The wedding was to take place that night. I spent the afternoon introducing myself to and trying to find a common language with the women of Ezahid's family. Except for the children who included a pretty fifteen-year-old Omayma, all the women had their heads covered. Omayma inquired if I was married. And then the other women tried to convert me to Islam.
The sun eventually went down behind a canyon wall. The Ziz Gorge cooled down. About a hundred guests arrived. We ate some more. And then the wedding began:
Ezahid's family walked down the road, banging tambourine-like drums and singing. The groom's family sang and walked towards them, in the night.
Four young men wore maroon-and-yellow costumes that included capes and handsome brimless caps.
The petite nineteen-year-old bride, Hadeejah, wore a white dress with a band around her waist, and a tiara in her hair. She sat in a box, and the four young men picked up this box and carried it on their shoulders or sometimes their heads. A stereo in Ezahid's home played music.
The seated bride smiled so happily. She raised her hands like paws and opened and closed them, sprinkling us with imaginary flowers. A henna tattoo of orange flowers swirled around her hands and wrists. The female guests gobbled, "Lai-la-lai-la-lai", to show they were happy, or to express sympathy for turkeys.
The men carrying the bride moved in sync to the music, opening and closing their capes like bats. They rocked the bride back and forth as if they were waves in an ocean.
The bride exited the box, possibly sea-sick. Hamid the Groom got in. An expressionless man with a small moustache, he seemed to be in his late 30s. This small man wore a suit and tie. At one point, the boys carrying him lowered the box. He stood and danced, flicking his fingers up and down in the air and wiggling his hips.
The wedding deejay played long songs, mostly without vocals. Sittars twanged and violins screeched and wooden drums clomp-clomp-clomped. The Arabic jams seemed quicker, the Berber jams smoother.
When dancing, the female guests kept their upper bodies still while their hips bounced around. The women wore their brightest robes and headcoverings. One woman and her friend wore baby blue and pink, respectively, with white cotton belts around their hips. One beautiful, fluffy-black-haired angel didn't have her head covered; she wore a silk, red-and-silver dress with decorative nets dangling from her sleeves and waist.
Unfortunately for me, the dance floor - and the rest of the wedding - were almost 100% segregated by gender.
Outside beneath the stars, enjoying the party, Ezahid and I talked. This slim thirty-one-year-old had always invited travelers into his home. He was the type of guy, he said, that if he had a cup of water and there were fifteen people around, he'd split the water into fifteen tiny portions and share.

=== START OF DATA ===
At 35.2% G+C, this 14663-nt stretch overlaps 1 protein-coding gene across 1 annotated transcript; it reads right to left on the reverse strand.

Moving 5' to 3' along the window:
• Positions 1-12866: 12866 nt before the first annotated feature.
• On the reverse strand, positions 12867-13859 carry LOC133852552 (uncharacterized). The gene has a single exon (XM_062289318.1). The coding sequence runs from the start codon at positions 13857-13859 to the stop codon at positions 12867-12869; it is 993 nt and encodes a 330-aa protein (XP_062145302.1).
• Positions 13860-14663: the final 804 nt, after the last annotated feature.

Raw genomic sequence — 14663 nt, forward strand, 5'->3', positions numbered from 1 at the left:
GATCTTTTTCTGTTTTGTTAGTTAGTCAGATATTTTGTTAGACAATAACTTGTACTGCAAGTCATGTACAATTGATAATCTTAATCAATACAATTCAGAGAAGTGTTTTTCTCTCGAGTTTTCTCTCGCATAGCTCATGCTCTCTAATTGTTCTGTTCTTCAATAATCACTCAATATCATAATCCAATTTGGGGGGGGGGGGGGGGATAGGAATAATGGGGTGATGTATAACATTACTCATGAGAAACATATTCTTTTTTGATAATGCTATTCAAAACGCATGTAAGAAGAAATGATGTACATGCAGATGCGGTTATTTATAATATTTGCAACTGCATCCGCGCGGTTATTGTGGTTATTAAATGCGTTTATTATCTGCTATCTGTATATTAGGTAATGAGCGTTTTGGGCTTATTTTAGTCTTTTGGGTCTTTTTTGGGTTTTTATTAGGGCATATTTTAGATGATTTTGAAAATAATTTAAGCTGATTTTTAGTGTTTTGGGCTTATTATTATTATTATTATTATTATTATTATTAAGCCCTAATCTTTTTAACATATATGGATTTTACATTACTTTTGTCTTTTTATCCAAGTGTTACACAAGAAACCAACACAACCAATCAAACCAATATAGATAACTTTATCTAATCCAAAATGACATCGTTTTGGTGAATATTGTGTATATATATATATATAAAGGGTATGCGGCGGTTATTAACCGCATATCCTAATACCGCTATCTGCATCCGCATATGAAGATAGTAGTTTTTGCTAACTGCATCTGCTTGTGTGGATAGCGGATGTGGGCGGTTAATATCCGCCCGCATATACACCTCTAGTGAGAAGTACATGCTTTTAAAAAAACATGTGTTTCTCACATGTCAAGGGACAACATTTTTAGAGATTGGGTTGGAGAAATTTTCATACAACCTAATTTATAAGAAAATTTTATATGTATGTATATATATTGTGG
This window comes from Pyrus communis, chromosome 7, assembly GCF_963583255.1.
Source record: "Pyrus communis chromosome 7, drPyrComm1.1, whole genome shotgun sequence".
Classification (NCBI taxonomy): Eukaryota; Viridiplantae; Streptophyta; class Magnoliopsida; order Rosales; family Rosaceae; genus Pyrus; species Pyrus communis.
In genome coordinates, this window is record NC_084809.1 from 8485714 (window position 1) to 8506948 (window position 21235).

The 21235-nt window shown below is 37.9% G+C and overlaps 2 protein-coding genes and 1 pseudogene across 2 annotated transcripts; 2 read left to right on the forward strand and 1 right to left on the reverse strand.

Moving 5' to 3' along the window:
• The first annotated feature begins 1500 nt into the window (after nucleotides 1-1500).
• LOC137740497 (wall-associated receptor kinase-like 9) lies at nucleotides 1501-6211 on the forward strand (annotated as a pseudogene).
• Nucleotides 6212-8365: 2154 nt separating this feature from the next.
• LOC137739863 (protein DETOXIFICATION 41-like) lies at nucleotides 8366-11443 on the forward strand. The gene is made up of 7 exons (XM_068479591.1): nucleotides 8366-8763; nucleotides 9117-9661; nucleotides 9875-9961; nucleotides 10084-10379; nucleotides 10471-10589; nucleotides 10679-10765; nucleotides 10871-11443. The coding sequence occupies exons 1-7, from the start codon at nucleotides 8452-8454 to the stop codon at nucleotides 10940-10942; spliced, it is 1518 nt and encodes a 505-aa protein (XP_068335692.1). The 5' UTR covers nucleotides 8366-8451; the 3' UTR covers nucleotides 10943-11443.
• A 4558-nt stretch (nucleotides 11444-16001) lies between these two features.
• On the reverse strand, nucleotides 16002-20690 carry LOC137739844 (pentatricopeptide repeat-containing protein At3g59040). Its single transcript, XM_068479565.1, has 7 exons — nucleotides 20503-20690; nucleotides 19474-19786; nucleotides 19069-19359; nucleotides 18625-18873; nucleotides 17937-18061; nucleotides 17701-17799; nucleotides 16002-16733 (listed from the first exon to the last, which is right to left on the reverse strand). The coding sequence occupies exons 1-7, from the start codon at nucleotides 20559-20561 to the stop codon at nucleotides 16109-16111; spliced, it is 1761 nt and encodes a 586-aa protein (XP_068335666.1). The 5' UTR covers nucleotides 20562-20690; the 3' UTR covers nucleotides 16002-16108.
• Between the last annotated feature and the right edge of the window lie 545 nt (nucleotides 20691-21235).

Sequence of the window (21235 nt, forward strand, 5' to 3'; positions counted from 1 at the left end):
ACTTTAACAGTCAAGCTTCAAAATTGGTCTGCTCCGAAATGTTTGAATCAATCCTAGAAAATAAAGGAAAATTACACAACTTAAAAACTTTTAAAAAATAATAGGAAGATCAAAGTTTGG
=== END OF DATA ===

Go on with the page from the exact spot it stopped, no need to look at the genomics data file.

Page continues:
A few years ago, a German woman had stayed at Ezahid's place. She came back and stayed a month. She asked curly-haired Ezahid to move to Germany with her. He said yes, and now they were married. Ezahid was only in the Ziz Gorge for his sister's wedding. He knew how it felt to be a foreigner.
Standing on the dance floor, he asked: Was I going to dance with him now? Or later?
After all, the mens' side of the dance floor was the much more active side. (We were mostly dressed like slobs, though.)
Some young men held their arms out as if on crosses, and they smoothly danced together almost chest-to-chest. Many guys held hands.
A tall guy had a masculine "gut" (big belly) and wore a baseball cap. He moved all parts of his body daintily, flaunting, sticking his butt out, smiling.
An older guy in a baseball cap, with a moustache but few teeth, clapped his hands, kicked his feet up, hopped quickly. He told me to let my hair down and swing it around, while dancing.
A fat gray-haired man in a business suit and glasses, who lived in Paris, surprised me by getting up and kicking his feet, bouncing around the floor.
A short young man straddled an imaginary horse, to become even lower. He put his arms behind his back, on his head, and moved his body in many different ways simultaneously.
Of course I told Ezahid I'd dance with him now. The music was good. I tried not to hold any guy's hand for too long, though. And I drew the line at swinging my hair around!
Ezahid stretched his arms out over his head, stuck his butt out, flapped his hands like a ballerina. He was happy.
What a gentle guy.
What a strange (and interesting) culture.
Happy, too ...
The Modern Oddyseus.
Thanks to Nassar; Mouhamed & his wife; Hassan & his wife; Brahim; and Hamou & Omar for rides!
Much thanks to Lucas; and Ezahid, Fatima, Hamid, Hafeed, Hamsa, Samira, etc. for the places to stay!